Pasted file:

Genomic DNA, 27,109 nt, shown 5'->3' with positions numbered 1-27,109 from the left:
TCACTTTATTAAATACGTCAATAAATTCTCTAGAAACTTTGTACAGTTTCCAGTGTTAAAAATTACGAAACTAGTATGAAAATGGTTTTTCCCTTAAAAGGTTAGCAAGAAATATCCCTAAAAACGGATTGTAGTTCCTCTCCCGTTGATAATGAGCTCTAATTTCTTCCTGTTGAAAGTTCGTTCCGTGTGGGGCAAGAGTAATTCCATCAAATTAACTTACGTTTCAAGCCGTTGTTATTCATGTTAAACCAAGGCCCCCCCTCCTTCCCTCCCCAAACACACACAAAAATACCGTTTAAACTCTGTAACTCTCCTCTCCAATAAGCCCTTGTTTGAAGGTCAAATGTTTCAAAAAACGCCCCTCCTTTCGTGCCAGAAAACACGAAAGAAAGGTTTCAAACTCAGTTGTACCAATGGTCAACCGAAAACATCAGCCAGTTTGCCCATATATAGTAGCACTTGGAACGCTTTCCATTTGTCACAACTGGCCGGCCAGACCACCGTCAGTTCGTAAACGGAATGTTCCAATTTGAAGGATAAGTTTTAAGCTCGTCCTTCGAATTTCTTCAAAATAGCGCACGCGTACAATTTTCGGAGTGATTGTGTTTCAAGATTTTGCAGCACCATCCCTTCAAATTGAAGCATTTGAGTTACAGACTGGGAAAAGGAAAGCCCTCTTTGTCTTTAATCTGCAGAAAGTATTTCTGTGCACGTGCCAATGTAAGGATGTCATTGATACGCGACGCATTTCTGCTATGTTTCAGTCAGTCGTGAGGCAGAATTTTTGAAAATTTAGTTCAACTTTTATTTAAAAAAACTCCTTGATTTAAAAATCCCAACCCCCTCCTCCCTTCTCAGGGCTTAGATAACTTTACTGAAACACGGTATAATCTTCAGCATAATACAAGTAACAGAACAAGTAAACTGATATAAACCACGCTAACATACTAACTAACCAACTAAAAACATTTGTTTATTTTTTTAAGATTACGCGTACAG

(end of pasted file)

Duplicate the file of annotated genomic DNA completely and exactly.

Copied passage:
Genomic DNA, 27,109 nt, shown 5'->3' with positions numbered 1-27,109 from the left:
TCACTTTATTAAATACGTCAATAAATTCTCTAGAAACTTTGTACAGTTTCCAGTGTTAAAAATTACGAAACTAGTATGAAAATGGTTTTTCCCTTAAAAGGTTAGCAAGAAATATCCCTAAAAACGGATTGTAGTTCCTCTCCCGTTGATAATGAGCTCTAATTTCTTCCTGTTGAAAGTTCGTTCCGTGTGGGGCAAGAGTAATTCCATCAAATTAACTTACGTTTCAAGCCGTTGTTATTCATGTTAAACCAAGGCCCCCCCTCCTTCCCTCCCCAAACACACACAAAAATACCGTTTAAACTCTGTAACTCTCCTCTCCAATAAGCCCTTGTTTGAAGGTCAAATGTTTCAAAAAACGCCCCTCCTTTCGTGCCAGAAAACACGAAAGAAAGGTTTCAAACTCAGTTGTACCAATGGTCAACCGAAAACATCAGCCAGTTTGCCCATATATAGTAGCACTTGGAACGCTTTCCATTTGTCACAACTGGCCGGCCAGACCACCGTCAGTTCGTAAACGGAATGTTCCAATTTGAAGGATAAGTTTTAAGCTCGTCCTTCGAATTTCTTCAAAATAGCGCACGCGTACAATTTTCGGAGTGATTGTGTTTCAAGATTTTGCAGCACCATCCCTTCAAATTGAAGCATTTGAGTTACAGACTGGGAAAAGGAAAGCCCTCTTTGTCTTTAATCTGCAGAAAGTATTTCTGTGCACGTGCCAATGTAAGGATGTCATTGATACGCGACGCATTTCTGCTATGTTTCAGTCAGTCGTGAGGCAGAATTTTTGAAAATTTAGTTCAACTTTTATTTAAAAAAACTCCTTGATTTAAAAATCCCAACCCCCTCCTCCCTTCTCAGGGCTTAGATAACTTTACTGAAACACGGTATAATCTTCAGCATAATACAAGTAACAGAACAAGTAAACTGATATAAACCACGCTAACATACTAACTAACCAACTAAAAACATTTGTTTATTTTTTTAAGATTACGCGTACAG